Just before came to the shore of Loch Ossian we turned right and picked up the path skirting the northern slopes of Meall na Lice and leading towards Peter’s Rock. The boulder carries a memorial plaque for one of the wardens of the Loch Ossian Youth Hostel who died there one lonely winter. From the Rock we climbed uniform slopes of grass and heather until we reached the broad north-east ridge of Carn Dearg. As height is gained the […]

2017-09-19T14:15:01+00:00June 3rd, 2014|2014, 2017 - 2010, Loch Linnhe to Loch Ericht|

Sgor Gaibhre

3 June 2014 started out as a rainy day with drizzle and showers taking turns in raising the enthusiasm for hillwalking in remote hill country. But the Metoffice predicted a shift in the pattern and forecast nice weather with sunshine for the second half of the day. Accordingly the late morning saw Frank and me standing on the platform for the southbound trains at Tulloch Station.

The station is a nice building and it features a large roof which very conveniently protected us from the rain. In due course the train arrived; we boarded it, took our seats and bought our return tickets. The short trip from Tulloch to Corrour takes about twenty minutes. Loch Treig and the Eassins on the right-hand side, the very steep slopes of Stob Coire Sgriodain on the left of the track. Very scenic indeed. Then the train had finally climbed to the more open and level terrain of Rannoch Moor where Corrour Station came into view. There we disembarked, took a look around and then followed the Land Rover track towards Loch Ossian. We were accompanied by a dog, two horse riders and a cyclist who came from the Hotel at/in Corrour Station. There was even some car traffic on the track: Two Toyotas and a delivery van. Ahead we could see vehicles moving since some hydro works were under way.

Just before came to the shore of Loch Ossian we turned right and picked up the path skirting the northern slopes of Meall na Lice and leading towards Peter’s Rock. The boulder carries a memorial plaque for one of the wardens of the Loch Ossian Youth Hostel who died there one lonely winter. From the Rock we climbed uniform slopes of grass and heather until we reached the broad north-east ridge of Carn Dearg. As height is gained the […]

2018-10-21T09:36:34+00:00June 3rd, 2014|2014, 2017 - 2010, Loch Linnhe to Loch Ericht|

Carn Dearg

3 June 2014 started out as a rainy day with drizzle and showers taking turns in raising the enthusiasm for hillwalking in remote hill country. But the Metoffice predicted a shift in the pattern and forecast nice weather with sunshine for the second half of the day. Accordingly the late morning saw Frank and me standing on the platform for the southbound trains at Tulloch Station.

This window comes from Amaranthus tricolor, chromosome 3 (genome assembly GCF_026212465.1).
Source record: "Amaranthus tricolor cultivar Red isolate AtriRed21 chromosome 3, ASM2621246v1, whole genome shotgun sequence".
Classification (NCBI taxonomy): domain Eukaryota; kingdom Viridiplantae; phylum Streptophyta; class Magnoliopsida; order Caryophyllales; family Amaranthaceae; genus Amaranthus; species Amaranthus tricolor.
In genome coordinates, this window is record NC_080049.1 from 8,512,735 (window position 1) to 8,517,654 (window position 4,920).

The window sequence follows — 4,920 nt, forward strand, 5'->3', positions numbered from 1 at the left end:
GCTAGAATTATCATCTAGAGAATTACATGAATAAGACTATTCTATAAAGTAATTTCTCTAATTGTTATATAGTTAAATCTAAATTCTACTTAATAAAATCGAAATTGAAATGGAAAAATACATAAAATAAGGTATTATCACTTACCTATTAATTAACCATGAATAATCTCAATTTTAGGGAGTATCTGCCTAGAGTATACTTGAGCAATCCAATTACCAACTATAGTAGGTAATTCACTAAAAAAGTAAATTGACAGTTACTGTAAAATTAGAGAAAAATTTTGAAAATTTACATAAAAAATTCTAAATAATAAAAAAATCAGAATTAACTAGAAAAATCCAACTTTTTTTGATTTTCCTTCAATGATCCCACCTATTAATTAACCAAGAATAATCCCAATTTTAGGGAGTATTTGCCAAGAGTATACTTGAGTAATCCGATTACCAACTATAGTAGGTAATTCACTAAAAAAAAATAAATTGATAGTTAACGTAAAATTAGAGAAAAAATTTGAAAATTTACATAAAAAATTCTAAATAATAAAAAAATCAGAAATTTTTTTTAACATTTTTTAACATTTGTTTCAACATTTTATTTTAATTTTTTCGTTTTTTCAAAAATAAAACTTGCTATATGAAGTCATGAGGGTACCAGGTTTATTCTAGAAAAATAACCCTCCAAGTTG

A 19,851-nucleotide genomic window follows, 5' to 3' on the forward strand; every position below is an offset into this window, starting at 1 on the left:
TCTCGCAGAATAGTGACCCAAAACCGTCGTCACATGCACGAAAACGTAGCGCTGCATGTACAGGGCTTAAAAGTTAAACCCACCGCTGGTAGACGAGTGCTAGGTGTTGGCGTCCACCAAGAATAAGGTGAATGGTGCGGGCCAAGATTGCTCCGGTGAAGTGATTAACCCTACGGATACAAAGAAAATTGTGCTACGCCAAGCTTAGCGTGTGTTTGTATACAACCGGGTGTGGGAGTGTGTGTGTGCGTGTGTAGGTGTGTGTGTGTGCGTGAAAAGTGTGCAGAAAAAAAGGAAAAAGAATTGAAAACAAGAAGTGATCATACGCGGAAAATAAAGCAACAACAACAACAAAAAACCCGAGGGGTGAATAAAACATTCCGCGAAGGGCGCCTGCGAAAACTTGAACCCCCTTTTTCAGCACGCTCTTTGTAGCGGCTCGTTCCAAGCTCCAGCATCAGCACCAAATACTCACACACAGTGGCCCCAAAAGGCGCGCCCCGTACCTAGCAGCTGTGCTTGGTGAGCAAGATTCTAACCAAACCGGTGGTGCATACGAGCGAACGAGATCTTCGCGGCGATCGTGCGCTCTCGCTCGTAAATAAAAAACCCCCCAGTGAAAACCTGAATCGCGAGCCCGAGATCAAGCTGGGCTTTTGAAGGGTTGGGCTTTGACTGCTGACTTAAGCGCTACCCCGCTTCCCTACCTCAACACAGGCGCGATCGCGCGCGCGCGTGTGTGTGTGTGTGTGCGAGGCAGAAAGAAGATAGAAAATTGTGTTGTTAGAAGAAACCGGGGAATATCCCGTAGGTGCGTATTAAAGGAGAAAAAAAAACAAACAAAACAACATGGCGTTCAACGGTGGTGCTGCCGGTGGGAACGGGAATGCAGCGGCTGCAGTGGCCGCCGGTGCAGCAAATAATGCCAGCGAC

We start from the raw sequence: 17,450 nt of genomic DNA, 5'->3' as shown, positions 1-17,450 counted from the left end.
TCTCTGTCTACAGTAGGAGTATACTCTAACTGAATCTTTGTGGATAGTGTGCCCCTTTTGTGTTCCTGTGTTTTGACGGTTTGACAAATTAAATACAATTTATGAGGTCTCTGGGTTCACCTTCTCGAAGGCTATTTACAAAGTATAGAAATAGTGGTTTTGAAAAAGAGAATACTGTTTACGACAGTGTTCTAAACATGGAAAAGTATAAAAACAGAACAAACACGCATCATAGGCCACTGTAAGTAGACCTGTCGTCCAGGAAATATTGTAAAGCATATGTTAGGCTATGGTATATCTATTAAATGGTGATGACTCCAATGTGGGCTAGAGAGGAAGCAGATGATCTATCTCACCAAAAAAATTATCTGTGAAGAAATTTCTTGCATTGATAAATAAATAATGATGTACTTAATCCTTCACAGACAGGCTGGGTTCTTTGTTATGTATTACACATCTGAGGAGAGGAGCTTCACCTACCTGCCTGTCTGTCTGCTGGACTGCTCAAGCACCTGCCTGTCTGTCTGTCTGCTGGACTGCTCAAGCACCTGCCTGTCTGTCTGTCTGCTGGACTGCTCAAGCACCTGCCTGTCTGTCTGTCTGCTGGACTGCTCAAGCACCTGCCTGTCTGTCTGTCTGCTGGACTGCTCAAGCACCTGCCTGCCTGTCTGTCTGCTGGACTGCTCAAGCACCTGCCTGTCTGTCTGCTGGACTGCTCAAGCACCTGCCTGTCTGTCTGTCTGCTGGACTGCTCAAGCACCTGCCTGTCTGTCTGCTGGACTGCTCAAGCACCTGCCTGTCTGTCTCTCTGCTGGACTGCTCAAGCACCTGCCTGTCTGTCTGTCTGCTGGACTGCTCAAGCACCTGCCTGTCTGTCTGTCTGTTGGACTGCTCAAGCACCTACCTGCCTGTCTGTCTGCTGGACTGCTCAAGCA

The station is a nice building and it features a large roof which very conveniently protected us from the rain. In due course the train arrived; we boarded it, took our seats and bought our return tickets. The short trip from Tulloch to Corrour takes about twenty minutes. Loch Treig and the Eassins on the right-hand side, the very steep slopes of Stob Coire Sgriodain on the left of the track. Very scenic indeed. Then the train had finally climbed to the more open and level terrain of Rannoch Moor where Corrour Station came into view. There we disembarked, took a look around and then followed the Land Rover track towards Loch Ossian. We were accompanied by a dog, two horse riders and a cyclist who came from the Hotel at/in Corrour Station. There was even some car traffic on the track: Two Toyotas and a delivery van. Ahead we could see vehicles moving since some hydro works were under way.

Just before came to the shore of Loch Ossian we turned right and picked up the path skirting the northern slopes of Meall na Lice and leading towards Peter’s Rock. The boulder carries a memorial plaque for one of the wardens of the Loch Ossian Youth Hostel who died there one lonely winter. From the Rock we climbed uniform slopes of grass and heather until we reached the broad north-east ridge of Carn Dearg. As height is gained the […]

2017-09-19T14:15:01+00:00June 3rd, 2014|2014, 2017 - 2010, Loch Linnhe to Loch Ericht|

Carn Dearg

1 June 2014 was my (Cord) 49th birthday and Frank had a special present for me in store: The four Munros of the Geal Charn Group from Culra. But first we needed to get there.